In Gaza, the War Is Far From Over

As strikes resume, the battered Palestinians of the Strip don’t want Hamas to give up the fight.


GAZA CITY — Hopes that the Gaza war was on its way to a resolution had a cruel collision with reality at 8 a.m. this morning. At the very moment a 72-hour cease-fire expired, a barrage of rockets arced out of Gaza toward southern Israel. Most of them slammed down into empty fields; one was intercepted by Israel’s Iron Dome defense system. The Israeli retaliation, meanwhile, resulted in the death of a child and the injury of more than a dozen others throughout the day.

From the outside looking in, this turn of events seems nonsensical. Why can’t the two sides reach a compromise? Why wouldn’t Hamas agree to an extension of the cease-fire, when its civilians and infrastructure are bearing the lion’s share of the damage? 

And then you come to Gaza. The horror stories seek you out: The man living in a crowded United Nations Relief and Works Agency (UNRWA) refugee camp who hasn’t had the money to repair his house since it was damaged in the 2012 war; the 7-year-old girl who interrupts an interview to interject that her father has been killed; the exhausted general manager of Shifa Hospital, who spoke mournfully about how his staff was performing surgeries in waiting rooms because all of the operating rooms were full.

These people all said that this war was easily the worst of the three conflicts with Israel since Hamas took over the Gaza Strip in 2007. And all of them maintained that Hamas should continue striking Israel until its demands are met.

For these Gazans, the roots of their support for Hamas lie in the fact that they simply have so little left to lose. Sitting in his office in Gaza City, Raji Sourani, the director of the Palestinian Center for Human Rights, ticks off the statistics showing how impoverished this tiny territory was even before the war: 50 percent unemployment, 80 percent of households below the poverty line, and 90 percent dependence on international organizations that provide food and aid.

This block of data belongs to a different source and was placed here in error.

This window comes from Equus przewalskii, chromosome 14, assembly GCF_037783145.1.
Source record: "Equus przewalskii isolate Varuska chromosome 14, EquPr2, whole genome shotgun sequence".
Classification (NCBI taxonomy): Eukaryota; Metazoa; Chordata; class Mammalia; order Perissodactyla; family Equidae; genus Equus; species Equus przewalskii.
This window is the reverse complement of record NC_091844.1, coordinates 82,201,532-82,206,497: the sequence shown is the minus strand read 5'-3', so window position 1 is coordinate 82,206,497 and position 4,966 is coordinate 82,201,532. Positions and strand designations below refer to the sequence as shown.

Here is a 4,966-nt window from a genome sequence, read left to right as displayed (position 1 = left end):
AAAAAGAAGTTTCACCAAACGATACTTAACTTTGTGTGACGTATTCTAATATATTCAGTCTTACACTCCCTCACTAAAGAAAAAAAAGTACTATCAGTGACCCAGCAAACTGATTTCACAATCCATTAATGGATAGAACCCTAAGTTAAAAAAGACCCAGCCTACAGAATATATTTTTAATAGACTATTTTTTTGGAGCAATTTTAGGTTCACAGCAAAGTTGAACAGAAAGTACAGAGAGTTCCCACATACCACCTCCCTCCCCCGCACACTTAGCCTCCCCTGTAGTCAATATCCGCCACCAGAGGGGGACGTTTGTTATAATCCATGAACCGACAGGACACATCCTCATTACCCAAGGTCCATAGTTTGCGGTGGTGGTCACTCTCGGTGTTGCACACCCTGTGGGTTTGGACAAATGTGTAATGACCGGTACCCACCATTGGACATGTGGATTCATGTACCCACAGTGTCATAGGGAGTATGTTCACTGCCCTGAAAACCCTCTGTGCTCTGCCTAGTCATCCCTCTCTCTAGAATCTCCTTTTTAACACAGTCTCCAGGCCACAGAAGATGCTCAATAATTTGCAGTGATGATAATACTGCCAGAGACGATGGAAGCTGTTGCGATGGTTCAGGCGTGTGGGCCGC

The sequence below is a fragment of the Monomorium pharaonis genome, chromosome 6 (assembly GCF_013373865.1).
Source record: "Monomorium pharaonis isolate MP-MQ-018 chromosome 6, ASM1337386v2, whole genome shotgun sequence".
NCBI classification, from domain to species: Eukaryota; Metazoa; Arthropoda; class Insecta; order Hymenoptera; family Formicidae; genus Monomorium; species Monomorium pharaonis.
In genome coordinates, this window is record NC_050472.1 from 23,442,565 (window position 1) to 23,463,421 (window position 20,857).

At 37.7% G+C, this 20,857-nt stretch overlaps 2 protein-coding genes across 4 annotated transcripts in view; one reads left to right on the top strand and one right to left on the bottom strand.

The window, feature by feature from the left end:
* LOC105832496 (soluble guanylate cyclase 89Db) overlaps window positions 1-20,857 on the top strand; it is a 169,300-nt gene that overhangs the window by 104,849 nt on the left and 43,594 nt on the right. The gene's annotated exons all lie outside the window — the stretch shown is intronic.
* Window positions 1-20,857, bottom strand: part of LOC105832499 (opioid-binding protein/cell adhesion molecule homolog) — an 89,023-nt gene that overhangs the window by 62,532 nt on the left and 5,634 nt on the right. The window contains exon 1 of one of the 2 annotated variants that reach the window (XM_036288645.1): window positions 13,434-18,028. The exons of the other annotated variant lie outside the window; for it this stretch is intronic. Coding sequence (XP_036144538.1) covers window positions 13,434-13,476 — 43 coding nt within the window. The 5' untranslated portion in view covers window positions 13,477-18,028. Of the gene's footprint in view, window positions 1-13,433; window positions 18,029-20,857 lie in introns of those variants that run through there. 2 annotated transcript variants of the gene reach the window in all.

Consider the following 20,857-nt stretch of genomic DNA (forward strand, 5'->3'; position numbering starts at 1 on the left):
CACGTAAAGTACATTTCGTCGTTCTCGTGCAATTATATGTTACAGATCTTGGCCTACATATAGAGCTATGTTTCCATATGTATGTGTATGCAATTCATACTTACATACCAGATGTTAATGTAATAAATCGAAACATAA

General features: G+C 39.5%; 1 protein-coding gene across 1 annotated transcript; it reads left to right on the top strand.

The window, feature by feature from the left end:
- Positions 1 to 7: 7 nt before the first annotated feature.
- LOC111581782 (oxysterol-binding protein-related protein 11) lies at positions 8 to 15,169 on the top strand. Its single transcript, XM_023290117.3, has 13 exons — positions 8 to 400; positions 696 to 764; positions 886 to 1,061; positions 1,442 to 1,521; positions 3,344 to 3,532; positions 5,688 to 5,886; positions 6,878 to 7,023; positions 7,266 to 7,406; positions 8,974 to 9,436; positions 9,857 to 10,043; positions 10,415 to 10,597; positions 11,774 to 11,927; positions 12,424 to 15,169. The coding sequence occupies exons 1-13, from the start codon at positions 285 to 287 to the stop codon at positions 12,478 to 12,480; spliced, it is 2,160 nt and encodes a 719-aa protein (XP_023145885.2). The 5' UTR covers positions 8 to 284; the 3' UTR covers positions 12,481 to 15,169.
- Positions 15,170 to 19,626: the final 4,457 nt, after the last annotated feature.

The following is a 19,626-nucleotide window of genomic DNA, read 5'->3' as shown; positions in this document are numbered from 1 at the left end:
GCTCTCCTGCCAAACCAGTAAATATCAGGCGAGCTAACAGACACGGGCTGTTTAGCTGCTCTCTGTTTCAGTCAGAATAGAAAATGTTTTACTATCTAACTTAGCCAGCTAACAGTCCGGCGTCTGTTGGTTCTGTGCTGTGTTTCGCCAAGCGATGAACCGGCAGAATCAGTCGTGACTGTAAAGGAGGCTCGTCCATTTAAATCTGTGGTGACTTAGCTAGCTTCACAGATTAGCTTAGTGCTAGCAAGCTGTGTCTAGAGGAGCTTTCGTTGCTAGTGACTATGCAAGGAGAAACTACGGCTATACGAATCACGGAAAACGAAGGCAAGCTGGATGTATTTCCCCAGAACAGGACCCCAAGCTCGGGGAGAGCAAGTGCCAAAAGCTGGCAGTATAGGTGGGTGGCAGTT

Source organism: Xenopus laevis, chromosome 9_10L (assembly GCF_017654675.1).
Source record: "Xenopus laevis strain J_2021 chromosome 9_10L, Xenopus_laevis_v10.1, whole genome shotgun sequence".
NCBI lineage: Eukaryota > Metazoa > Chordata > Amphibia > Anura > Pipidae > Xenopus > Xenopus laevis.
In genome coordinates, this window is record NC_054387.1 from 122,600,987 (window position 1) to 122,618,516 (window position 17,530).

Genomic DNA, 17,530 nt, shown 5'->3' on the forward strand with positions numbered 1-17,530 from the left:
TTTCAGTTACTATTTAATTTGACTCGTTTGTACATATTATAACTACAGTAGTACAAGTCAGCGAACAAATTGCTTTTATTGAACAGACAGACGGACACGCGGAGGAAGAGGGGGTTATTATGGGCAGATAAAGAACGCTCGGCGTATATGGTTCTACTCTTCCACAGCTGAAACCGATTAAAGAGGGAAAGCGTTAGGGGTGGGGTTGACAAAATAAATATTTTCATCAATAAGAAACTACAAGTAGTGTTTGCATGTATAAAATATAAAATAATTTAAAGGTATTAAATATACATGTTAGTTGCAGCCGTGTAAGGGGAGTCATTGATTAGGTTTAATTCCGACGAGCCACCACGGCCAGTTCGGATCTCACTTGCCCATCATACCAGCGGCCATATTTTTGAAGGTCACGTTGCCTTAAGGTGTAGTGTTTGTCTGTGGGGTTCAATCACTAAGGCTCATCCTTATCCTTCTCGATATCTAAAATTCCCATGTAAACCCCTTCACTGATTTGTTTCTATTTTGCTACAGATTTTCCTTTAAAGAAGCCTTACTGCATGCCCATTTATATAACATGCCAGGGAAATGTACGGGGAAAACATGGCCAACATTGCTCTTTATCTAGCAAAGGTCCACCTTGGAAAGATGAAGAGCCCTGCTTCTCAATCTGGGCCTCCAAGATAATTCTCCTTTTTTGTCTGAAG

"We have become a nation of beggars. That’s not us — we are a people with dignity and with pride," he said. "If you want to have isolation from the outside world, bombing, [and] destruction … that means you want to create extremism. Chapeau [respect] for Hamas that we don’t have either [the Islamic State] or al Qaeda. It’s a miracle."

In Cairo, Jerusalem, and even Ramallah, the idea that this war could fatally weaken Hamas appears to be taken seriously. Inside of Gaza, Sourani and others interviewed predicted that it would only make the Palestinian Islamist movement stronger.

"They are strong now, because people really appreciate them," Sourani said. "I think for the last four or five years, Hamas is the uncontested political power in the occupied territories…. In Gaza, they are monopolizing the political scene."

The fighters, too, believe they have the wind at their back.

Abu Ziad, a man in his 30s with a bushy, black beard typical of hard-line Salafists, shifts his cellphone between his hands mechanically as he speaks. He explains that the organization he represents, the Mujahideen Brigades, a small hard-line faction allied with Hamas, did not speak with foreigners for a long time, but recently decided to change its policy in order to explain their cause to the world. The group, he said pointedly, was one of the four "resistance factions" currently waging war against Israel, along with Hamas’s al-Qassam Brigades, Islamic Jihad, and the Nasser Salaheddin Brigades — a list that pointedly excluded Fatah’s military faction.

The Palestinian armed factions, Abu Ziad said, were currently "living through a historical change." They were becoming more deadly: Smuggling more weapons into Gaza, constructing more tunnels under enemy lines, and firing bigger rockets further into Israel than ever before.

"The resistance doesn’t have anything to lose," he said. "We will not raise the white flag. We will continue until we liberate Gaza, and break the siege."

The world, simply put, looks different from Gaza. And for that reason, this war is far from over.

David Kenner is the Middle East editor at Foreign Policy. He is based in Beirut, Lebanon, and has been with FP since 2009 (a long time, he knows). He worked for FP previously in Cairo, where he covered the early days of the Arab Spring, and before that in Washington. He has attended Georgetown University and the American University of Beirut and has reported from Libya, Egypt, Gaza, Turkey, Lebanon, and Iraq. @davidkenner

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